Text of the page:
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Penalty kill

This was the Blackhawks’ strength in previous seasons but the Predators picked it apart in the first round, scoring six power-play goals. It also didn’t help that the Blackhawks couldn’t stay out of the box; they were shorthanded 22 times vs. Nashville. Minnesota was 9-for-11 on its penalty kill. The Blackhawks frustrated the Wild with their kill the past two postseasons but that was then. They could tighten it up in the second round but right now, it’s a question mark. EDGE: Wild.

Intangible

In this round, it’s adversity. Both teams have handled it beautifully. The Wild got past their December/early January malaise to become a formidable postseason squad. Obviously they can handle pressure. The Blackhawks have dealt with this plenty themselves, be it that series against Detroit two springs ago or coming back from two sizeable deficits to win Games 1 and 6 against the Predators in the first round. Since the Blackhawks have been here, done this longer, and with pretty much the same group… EDGE: Blackhawks.

Blackhawks have found magic on power play with Patrick Kane and Dominik Kubalik

Blackhawks have found magic on power play with Patrick Kane and Dominik Kubalik

The Blackhawks’ power-play struggles this season have been well-documented. 

One week ago, they hit rock bottom by slipping to dead last with a 13.8% success rate after going 0-for-17 during their five-game road swing in Western Canada. It played a major role in the Blackhawks picking up only two out of a possible 10 points on that trip.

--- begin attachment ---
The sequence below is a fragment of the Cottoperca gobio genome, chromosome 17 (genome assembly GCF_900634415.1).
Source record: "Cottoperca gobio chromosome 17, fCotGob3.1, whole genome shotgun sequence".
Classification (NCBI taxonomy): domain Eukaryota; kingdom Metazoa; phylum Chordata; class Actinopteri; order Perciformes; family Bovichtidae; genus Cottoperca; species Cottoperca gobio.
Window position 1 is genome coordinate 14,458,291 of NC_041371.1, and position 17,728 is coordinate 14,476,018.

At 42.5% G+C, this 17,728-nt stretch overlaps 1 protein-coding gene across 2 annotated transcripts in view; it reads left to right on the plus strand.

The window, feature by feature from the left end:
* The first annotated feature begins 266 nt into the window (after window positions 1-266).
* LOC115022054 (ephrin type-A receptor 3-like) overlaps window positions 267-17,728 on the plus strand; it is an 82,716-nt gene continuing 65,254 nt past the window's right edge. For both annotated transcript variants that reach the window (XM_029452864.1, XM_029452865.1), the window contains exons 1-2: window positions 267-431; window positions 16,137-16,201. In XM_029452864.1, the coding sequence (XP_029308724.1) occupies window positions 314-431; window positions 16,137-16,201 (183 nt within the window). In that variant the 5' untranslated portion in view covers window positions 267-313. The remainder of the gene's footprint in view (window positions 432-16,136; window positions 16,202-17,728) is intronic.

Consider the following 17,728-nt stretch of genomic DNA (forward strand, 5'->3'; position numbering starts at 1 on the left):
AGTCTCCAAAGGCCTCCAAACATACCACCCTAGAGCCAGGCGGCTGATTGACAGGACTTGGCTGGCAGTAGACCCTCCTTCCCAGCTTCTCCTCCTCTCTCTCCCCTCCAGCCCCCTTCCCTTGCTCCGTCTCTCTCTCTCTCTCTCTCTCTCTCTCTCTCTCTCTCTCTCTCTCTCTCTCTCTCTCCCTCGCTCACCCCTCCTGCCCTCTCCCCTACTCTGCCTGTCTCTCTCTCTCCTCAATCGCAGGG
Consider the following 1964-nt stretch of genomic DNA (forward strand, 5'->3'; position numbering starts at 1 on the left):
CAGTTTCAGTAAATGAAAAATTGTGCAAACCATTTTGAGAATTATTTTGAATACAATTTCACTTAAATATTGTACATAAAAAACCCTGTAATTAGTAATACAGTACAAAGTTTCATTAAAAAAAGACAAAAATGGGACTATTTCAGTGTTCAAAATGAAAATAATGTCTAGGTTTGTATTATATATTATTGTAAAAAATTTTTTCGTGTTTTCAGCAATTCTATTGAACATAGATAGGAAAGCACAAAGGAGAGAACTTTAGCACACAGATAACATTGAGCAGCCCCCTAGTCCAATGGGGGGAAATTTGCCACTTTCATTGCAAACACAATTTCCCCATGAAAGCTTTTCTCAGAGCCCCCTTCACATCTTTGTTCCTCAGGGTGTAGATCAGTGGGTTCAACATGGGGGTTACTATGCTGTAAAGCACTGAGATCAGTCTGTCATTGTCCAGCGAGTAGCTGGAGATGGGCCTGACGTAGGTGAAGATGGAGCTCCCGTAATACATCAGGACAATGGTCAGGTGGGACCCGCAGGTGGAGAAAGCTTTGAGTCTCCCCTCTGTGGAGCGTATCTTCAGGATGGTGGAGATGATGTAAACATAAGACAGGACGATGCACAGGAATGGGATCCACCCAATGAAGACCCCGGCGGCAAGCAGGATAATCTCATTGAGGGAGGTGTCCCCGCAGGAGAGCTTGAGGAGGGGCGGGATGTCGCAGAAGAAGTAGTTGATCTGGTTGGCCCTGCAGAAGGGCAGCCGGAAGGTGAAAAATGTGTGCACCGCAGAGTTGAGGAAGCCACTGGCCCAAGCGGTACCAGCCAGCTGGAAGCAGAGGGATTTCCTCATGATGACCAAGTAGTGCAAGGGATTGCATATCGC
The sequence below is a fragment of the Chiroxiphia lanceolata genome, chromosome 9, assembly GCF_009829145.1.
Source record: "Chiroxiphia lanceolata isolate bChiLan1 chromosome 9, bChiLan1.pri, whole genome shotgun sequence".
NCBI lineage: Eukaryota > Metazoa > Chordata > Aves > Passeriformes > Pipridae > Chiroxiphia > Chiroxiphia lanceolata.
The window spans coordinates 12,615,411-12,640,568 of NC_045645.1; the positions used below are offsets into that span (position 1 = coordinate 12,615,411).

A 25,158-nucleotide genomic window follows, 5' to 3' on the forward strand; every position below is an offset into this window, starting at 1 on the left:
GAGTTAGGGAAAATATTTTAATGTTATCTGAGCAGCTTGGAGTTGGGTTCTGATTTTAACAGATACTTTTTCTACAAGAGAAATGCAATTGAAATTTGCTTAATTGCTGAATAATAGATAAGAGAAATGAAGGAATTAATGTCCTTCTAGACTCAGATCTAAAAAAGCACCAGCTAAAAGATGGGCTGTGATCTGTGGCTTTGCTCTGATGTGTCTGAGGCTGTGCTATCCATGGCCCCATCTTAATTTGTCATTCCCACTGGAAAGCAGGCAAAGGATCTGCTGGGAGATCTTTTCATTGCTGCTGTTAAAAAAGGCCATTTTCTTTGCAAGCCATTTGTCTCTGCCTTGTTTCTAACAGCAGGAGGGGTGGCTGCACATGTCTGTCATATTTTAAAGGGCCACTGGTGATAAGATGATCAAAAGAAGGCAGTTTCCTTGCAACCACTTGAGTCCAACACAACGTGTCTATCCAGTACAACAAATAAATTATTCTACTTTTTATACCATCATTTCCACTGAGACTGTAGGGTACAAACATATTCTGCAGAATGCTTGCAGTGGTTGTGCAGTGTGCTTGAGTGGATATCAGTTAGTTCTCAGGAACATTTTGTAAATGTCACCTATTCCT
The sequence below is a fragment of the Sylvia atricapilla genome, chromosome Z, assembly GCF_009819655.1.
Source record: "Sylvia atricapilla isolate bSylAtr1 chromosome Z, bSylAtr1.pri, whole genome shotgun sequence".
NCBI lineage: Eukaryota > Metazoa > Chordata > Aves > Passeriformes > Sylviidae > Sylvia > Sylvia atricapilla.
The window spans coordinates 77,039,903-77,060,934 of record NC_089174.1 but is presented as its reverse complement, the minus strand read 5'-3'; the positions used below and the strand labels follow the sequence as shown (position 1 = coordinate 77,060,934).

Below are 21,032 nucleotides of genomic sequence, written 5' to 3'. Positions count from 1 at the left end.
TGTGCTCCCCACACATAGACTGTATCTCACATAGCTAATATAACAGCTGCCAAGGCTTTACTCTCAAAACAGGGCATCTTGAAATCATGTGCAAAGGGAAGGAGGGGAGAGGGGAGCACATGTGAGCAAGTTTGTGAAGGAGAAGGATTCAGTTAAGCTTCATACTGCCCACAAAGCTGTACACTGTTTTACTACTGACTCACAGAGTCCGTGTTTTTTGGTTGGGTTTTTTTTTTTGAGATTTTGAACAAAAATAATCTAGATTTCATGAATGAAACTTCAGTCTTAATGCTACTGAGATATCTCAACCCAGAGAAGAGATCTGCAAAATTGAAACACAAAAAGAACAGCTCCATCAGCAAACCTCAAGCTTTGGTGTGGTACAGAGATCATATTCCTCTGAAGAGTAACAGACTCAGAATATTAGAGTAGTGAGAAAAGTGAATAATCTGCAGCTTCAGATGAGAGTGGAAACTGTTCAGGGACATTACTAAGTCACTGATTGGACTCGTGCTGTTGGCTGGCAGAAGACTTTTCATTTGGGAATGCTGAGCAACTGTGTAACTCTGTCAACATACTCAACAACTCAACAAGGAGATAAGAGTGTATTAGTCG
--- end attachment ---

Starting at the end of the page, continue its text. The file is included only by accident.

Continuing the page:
After trying just about every possible power-play combination to that point, head coach Jeremy Colliton experimented by positioning Dominik Kubalik in the right faceoff circle and moving Patrick Kane to the left on the first unit. And it's paid off.

In the past four games, the Blackhawks are 6-for-19 on the power play for a percentage of 31.6, which ranks No. 6 over that span. Kubalik has two of those goals while Kane has one and a couple of primary assists as well. 

After Thursday's 5-2 win over the Tampa Bay Lightning in which the Blackhawks scored a season-high three power-play goals, Colliton was asked whether he regretted not putting Kubalik in that spot on the first unit sooner. In an honest admission, he didn't sugarcoat his answer.

"Yeah, and I wish we would've put Kaner on the other side earlier," Colliton told reporters. "We've tried it off and on throughout since I've been here, and we just haven't been able to get it to click with enough success for everyone to embrace it. But we've been able to here, and it's been a nice weapon for us."

No doubt the Blackhawks coaching staff discussed this possibility earlier in the season but were probably reluctant to make the switch because moving Kane out of his usual spot would have meant moving Alex DeBrincat out of his normal spot and then your two best power play weapons are playing out of their comfort zone.

But desperate times call for desperate measures, and the Blackhawks have finally found a formula that's given the power play some life.

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Brian Campbell impressed by Adam Boqvist's rookie season